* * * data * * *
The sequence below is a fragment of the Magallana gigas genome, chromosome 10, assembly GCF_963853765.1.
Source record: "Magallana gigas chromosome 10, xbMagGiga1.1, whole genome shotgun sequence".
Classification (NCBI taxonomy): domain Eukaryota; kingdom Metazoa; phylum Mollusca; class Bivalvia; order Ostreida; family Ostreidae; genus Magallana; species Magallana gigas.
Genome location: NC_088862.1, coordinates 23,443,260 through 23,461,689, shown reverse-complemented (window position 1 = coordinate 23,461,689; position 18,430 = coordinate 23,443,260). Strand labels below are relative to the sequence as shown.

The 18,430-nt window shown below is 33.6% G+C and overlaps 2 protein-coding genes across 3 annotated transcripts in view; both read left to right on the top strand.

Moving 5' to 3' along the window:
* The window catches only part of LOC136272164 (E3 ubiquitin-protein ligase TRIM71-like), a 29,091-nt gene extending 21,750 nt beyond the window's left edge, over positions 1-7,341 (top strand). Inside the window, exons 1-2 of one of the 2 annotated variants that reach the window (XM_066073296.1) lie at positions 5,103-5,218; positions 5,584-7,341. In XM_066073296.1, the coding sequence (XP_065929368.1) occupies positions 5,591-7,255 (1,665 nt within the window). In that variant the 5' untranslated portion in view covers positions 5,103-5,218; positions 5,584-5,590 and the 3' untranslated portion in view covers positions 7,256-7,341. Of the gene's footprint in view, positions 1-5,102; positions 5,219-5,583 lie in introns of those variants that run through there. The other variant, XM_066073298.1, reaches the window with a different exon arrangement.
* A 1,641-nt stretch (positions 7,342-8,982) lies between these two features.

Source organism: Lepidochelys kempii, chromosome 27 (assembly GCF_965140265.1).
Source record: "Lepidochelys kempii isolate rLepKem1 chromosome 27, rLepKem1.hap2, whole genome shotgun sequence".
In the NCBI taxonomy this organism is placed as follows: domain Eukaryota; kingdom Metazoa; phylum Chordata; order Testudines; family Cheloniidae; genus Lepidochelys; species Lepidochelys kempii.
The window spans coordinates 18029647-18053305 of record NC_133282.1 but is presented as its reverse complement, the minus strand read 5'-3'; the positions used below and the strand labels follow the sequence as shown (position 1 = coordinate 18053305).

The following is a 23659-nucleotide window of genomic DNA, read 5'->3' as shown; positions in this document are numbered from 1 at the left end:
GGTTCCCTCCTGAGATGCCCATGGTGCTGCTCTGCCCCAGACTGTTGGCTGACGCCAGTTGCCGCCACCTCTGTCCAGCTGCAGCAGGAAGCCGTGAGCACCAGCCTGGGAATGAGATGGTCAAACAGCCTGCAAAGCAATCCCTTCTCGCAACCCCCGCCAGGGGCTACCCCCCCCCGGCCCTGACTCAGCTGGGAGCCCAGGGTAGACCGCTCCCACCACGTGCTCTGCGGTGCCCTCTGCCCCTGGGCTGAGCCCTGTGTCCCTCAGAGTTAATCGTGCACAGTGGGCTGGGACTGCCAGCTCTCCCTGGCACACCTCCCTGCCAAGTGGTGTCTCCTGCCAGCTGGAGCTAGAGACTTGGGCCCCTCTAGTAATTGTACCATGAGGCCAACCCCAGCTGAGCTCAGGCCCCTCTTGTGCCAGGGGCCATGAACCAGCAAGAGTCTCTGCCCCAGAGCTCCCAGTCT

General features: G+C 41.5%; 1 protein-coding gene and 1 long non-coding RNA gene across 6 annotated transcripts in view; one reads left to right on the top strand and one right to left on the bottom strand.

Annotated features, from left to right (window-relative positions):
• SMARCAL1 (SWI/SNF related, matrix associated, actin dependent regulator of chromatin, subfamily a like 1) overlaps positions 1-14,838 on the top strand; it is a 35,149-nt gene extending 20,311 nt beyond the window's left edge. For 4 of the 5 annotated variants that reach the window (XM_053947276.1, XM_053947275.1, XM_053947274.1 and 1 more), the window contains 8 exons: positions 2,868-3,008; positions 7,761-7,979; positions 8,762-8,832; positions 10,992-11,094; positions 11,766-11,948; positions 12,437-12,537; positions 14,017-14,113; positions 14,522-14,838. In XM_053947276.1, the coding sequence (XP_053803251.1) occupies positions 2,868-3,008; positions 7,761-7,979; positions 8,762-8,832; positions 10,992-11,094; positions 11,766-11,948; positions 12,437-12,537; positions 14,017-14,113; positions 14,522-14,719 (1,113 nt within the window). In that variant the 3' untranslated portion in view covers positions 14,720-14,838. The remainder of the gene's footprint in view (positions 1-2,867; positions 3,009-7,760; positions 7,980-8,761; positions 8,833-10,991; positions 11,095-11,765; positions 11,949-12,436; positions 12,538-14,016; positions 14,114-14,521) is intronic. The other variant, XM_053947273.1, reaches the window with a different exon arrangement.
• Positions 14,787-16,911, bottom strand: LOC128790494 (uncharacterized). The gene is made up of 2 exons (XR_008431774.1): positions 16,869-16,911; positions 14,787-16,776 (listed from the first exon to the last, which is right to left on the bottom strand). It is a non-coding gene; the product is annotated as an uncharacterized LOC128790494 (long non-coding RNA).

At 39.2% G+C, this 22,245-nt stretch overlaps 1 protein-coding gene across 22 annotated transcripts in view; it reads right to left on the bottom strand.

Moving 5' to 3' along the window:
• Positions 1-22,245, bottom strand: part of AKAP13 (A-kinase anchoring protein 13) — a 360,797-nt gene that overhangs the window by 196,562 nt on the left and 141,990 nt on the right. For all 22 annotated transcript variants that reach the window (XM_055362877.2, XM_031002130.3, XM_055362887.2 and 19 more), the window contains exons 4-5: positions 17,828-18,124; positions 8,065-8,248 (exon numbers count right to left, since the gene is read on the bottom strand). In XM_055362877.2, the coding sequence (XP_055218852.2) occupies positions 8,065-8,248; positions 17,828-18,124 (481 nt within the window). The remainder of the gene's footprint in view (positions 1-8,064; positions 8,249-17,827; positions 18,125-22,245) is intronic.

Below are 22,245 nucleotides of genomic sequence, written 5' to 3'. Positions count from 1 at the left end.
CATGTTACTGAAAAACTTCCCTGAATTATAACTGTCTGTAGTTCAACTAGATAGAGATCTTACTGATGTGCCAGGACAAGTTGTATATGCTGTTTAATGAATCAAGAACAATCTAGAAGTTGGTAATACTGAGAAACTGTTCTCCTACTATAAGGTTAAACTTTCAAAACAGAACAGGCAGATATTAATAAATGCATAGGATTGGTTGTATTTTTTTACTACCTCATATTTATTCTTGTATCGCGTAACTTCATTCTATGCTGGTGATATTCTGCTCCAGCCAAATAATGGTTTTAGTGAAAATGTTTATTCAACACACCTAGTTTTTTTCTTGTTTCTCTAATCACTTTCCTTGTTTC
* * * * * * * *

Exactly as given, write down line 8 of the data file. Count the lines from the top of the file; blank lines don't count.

* A 1,641-nt stretch (positions 7,342-8,982) lies between these two features.